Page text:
17 February 2010

Book chapter: Žižek against democracy

Jodi Dean's book "Žižek's Politics” (Routledge, August 2006) includes a chapter on "Democratic Fundamentalism" (pp. 95-133):


That chapter seems to be largely identical to an article titled "Zizek against Democracy" Dean published in the journal "Law, Culture, and the Humanities" a year earlier (1 [2], June 2005: pp. 154-77):


From the abstract: "This article takes up [the Slovenian philosopher and psychoanalyst] Slavoj Zizek's critical interrogation of democracy, defending Zizek's position as an alternative left politics, indeed, as that position most attuned to the loss of the political today. Whereas liberal and pragmatic approaches to politics and political theory accept the diminishment of political aspirations as realistic accommodation to the complexities of late capitalist societies as well as preferable to the dangers of totalitarianism accompanying Marxist and revolutionary theories, Zizek's psychoanalytic philosophy confronts directly the trap involved in acquiescence to a diminished political field, that is to say, to a political field constituted through the exclusion of the economy: within the ideological matrix of liberal democracy, any move against nationalism, fundamentalism, or ethnic violence ends up reinforcing Capital and guaranteeing democracy's failure. Arguing that formal democracy is irrevocably and necessarily 'stained' by a particular content that conditions and limits its universalizability, he challenges his readers to relinquish our attachment to democracy. I argue that critical Left theory should take up this challenge."

Some excerpts (from the book): "[D]emocracy is the form our attachment to Capital takes; it is the way we organize our enjoyment. He writes, 'what prevents the radical question of "capitalism" itself is precisely belief in the democratic form of the struggle against capitalism.' Faithful to democracy, we eschew the demanding task of politicizing the economy and envisioning a different political order. Some theorists think Žižek's position here is mere posturing. [...] [Ernesto] Laclau implies that Žižek's antidemocratic stance is something new. Attention to Žižek's writing shows, to the contrary, that a skepticism toward democracy has long been a crucial component of his project. [...]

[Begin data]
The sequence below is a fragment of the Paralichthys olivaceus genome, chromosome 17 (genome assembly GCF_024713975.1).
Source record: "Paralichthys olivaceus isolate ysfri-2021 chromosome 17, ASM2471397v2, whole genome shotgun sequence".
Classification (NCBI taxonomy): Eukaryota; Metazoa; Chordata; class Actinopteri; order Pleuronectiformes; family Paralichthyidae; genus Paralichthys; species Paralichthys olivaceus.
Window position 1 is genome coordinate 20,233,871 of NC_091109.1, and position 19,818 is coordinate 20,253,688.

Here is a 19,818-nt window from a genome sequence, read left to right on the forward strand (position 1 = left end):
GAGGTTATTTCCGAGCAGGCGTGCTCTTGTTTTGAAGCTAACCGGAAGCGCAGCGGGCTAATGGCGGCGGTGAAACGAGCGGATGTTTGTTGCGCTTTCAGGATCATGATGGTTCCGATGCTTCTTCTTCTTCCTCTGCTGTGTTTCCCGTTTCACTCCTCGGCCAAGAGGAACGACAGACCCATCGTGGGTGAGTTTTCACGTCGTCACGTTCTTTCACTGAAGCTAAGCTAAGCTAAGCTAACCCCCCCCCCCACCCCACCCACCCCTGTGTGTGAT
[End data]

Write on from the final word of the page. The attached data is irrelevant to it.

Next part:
"In a number of his early books published in English, Žižek voices a sense of betrayal at the bait and switch occurring in Eastern Europe when they 'went for' democracy and got capitalism and nationalism instead [...], what Žižek calls a 'scoundrel time' when capitalism appears as democracy and democracy as and through capitalism. [...] In subsequent work, Žižek names the limit to current thinking 'democratic fundamentalism'. [...] [D]emocracy binds our thinking – anything that is not democratic is necessarily horrible, totalitarian, and unacceptable to any rational person. [...] Are we destined to fetishize democracy [...]?"

The book is fully searchable on Google Book Search (including full table of contents):


While I haven't been able to access the 2005 journal article, yet another version of this text is available from Dean's blog (I don't know/didn't check, however, to what extent the text may or may not be identical with that published in either the journal or the book):


I couldn't shake the feeling that Dean is a whole lot more anti-democratic than Žižek, and Žižek's writings merely serve her as a prop to expound her own ideas. But, then, that's how Žižek works too.

Jodi Dean is Professor of Political Science at Hobart and William Smith Colleges and Erasmus Professor of the Humanities in the Faculty of Philosophy at Erasmus University Rotterdam.

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